I quite enjoyed The Great Impersonation... Despite it feeling somewhat dated in language, the story and characters were well developed and I didn't really see the twist at the end. In fact, and I'm sure this won't be a popular position, but I didn't quite buy the end. Dominey had been built up to be such a drunken loser that for him to have the nerve, cunning and ability to completely transform himself and take on the role as a duping Von Ragastein seems a bit
Manpreet Singh
Dec 10, 2009 Manpreet Singh rated it it was amazing  ·  review of another edition
Shelves: recommendations
Master Piece. Great!!
A must read. I started this book on 7 PM and was so absorbed by it that finished it in the first reading on 1 AM. :)
Just great, the plot events keeps you immersed in the book. I love how the author made such real characters and how he turn the pace of events.

Everyone should read it.
richardson.joshua Richardson
Wow. This adventure/mystery book was read by my mother when she was a high school student, and she suggested this to me. It is a intriguing story of two men, one who is German and one who is English, who look exactly the same. One is a spy for their country, taking the place of the other in society. Which one?
Feb 10, 2013 Betty rated it really liked it
Shelves: england, spy
First published in 1920, The Great Impersonation is a classic spy novel. While it often reads like a farce (the author even put this in the mouth of one of the characters, the plot is clever if a bit far-fetched. Nonetheless, an entertaining read that every spy fiction fan should read. Now available for free as a Kindle edition, it was out of print for years.
Maria Beltrami
Chi è veramente sir Everard Dominey? E' lui, oppure è il suo sosia e amico di gioventù, il barone tedesco von Ragastein. A giudicare dal comportamento, è il secondo che impersona il primo, avendo perso tutti i difetti che hanno fatto di lui una farfalla sociale, fino al punto di dover scappare in Africa inseguito da un'accusa di omicidio e da quella, ancora più grave, di aver ridotto alla pazzia la sua innamoratissima moglie. A rendere più complicata la faccenda, ci sono le prime avvisaglie degl ...more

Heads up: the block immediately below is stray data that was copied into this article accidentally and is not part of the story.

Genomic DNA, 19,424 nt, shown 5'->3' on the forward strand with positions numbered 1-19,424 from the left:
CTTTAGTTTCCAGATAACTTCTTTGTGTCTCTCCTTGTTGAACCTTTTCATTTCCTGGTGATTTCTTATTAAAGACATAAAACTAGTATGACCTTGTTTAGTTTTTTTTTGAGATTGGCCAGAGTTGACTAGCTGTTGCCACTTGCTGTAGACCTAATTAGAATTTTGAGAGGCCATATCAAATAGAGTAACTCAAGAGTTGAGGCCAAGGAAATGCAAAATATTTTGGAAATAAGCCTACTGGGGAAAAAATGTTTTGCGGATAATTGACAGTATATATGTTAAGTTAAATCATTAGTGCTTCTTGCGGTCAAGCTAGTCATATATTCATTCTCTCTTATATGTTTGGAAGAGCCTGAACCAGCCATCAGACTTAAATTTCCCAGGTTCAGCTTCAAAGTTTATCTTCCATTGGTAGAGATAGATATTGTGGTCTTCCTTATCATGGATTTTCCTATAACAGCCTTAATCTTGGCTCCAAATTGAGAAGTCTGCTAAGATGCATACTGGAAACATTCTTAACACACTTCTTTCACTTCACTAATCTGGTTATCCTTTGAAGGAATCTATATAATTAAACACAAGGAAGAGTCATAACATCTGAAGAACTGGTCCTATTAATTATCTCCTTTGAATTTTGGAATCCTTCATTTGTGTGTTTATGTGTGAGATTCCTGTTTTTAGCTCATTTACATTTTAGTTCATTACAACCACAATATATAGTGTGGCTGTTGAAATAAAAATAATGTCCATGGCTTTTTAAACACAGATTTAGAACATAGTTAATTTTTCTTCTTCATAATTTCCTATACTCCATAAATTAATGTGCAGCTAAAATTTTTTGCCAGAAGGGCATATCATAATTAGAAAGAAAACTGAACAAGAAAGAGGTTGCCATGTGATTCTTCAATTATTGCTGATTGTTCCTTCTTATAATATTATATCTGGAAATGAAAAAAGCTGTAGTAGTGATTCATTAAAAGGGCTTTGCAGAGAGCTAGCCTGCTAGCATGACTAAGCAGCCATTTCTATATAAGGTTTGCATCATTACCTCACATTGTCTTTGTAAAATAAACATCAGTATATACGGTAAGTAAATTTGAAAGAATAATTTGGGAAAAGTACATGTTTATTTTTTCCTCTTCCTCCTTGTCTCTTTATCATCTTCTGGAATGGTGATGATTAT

Alex Robertson
Jan 19, 2017 Alex Robertson rated it it was amazing
E. Phillips Oppenheim was very prolific. A lot of his work can be classed as "alternative history", although this book does not fit that category. The Great Impersonation has been described as his best work. Based on the dozen or so of his books that I have read, I would agree. The story basically concerns a German nobleman who is to become a spy in England before the First World War. To do this he is to assume the identity of an English aristocrat, who was called his double at Oxford. The langu ...more
Nov 13, 2016 Viktor rated it did not like it  ·  review of another edition
I'm reading books recommended by this one:
Thrillers: 100 Must-Reads by David Morrell

It received a glowing review therein. However, what I discovered was a very tedious, repetitious novel. We are told again and again each characters motivations. "Remember, sir, that conversation we had about your motivations? Well, I'll remind you of it now. It went like this..." Lather, rinse, repeat.

The ending is a cheat and creates more questions than it answers. An auth
Graeme Shimmin
Aug 19, 2014 Graeme Shimmin rated it liked it
Shelves: spy-thrillers
In 1913, a German spy assumes a dead Englishman’s identity and infiltrates British society as a sleeper agent, but when he falls in love with the Englishman’s wife and his Hungarian ex-lover recognises him, he must decide how to deal with the two women who may wreck his plans.

The Great Impersonation has a hybrid plot, and is not a pure espionage novel. It is partly a spy mission, but mostly a mystery, and a romance with Gothic elements.

Gothic Romance
The haunting sub-plot, with its spooky
Alex Gherzo
Jan 22, 2015 Alex Gherzo rated it it was amazing  ·  review of another edition
One of the marks of a great writer is being able to infuse tension and excitement into a book where not much actually happens. That's the case with E. Phillips Oppenheim and his spy novel The Great Impersonation. The bulk of the story is just people talking to each other in an English manor, yet every scene is fraught with intrigue, and he's able to accomplish this in some remarkably subtle ways.